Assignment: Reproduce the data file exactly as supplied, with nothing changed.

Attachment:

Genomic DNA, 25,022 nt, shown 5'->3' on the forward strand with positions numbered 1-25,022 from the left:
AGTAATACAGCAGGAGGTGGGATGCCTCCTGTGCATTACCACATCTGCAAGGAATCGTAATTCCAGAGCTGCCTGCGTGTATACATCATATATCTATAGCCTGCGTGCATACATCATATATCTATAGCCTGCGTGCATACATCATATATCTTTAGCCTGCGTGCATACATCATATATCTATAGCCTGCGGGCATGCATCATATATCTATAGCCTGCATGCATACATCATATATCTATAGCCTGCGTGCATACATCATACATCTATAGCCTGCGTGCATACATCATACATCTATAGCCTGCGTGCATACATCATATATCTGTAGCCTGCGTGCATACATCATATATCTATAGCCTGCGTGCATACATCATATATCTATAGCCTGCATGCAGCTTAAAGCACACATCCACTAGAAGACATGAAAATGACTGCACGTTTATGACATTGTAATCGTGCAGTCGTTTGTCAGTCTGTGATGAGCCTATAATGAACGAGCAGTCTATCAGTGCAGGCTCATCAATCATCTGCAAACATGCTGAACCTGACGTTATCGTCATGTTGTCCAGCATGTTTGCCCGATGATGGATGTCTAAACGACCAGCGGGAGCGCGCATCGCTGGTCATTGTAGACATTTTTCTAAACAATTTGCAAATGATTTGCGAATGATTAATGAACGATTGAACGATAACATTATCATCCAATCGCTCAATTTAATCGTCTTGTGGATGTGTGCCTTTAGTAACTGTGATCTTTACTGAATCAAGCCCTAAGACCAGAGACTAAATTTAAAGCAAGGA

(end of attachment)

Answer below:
Genomic DNA, 25,022 nt, shown 5'->3' on the forward strand with positions numbered 1-25,022 from the left:
AGTAATACAGCAGGAGGTGGGATGCCTCCTGTGCATTACCACATCTGCAAGGAATCGTAATTCCAGAGCTGCCTGCGTGTATACATCATATATCTATAGCCTGCGTGCATACATCATATATCTATAGCCTGCGTGCATACATCATATATCTTTAGCCTGCGTGCATACATCATATATCTATAGCCTGCGGGCATGCATCATATATCTATAGCCTGCATGCATACATCATATATCTATAGCCTGCGTGCATACATCATACATCTATAGCCTGCGTGCATACATCATACATCTATAGCCTGCGTGCATACATCATATATCTGTAGCCTGCGTGCATACATCATATATCTATAGCCTGCGTGCATACATCATATATCTATAGCCTGCATGCAGCTTAAAGCACACATCCACTAGAAGACATGAAAATGACTGCACGTTTATGACATTGTAATCGTGCAGTCGTTTGTCAGTCTGTGATGAGCCTATAATGAACGAGCAGTCTATCAGTGCAGGCTCATCAATCATCTGCAAACATGCTGAACCTGACGTTATCGTCATGTTGTCCAGCATGTTTGCCCGATGATGGATGTCTAAACGACCAGCGGGAGCGCGCATCGCTGGTCATTGTAGACATTTTTCTAAACAATTTGCAAATGATTTGCGAATGATTAATGAACGATTGAACGATAACATTATCATCCAATCGCTCAATTTAATCGTCTTGTGGATGTGTGCCTTTAGTAACTGTGATCTTTACTGAATCAAGCCCTAAGACCAGAGACTAAATTTAAAGCAAGGA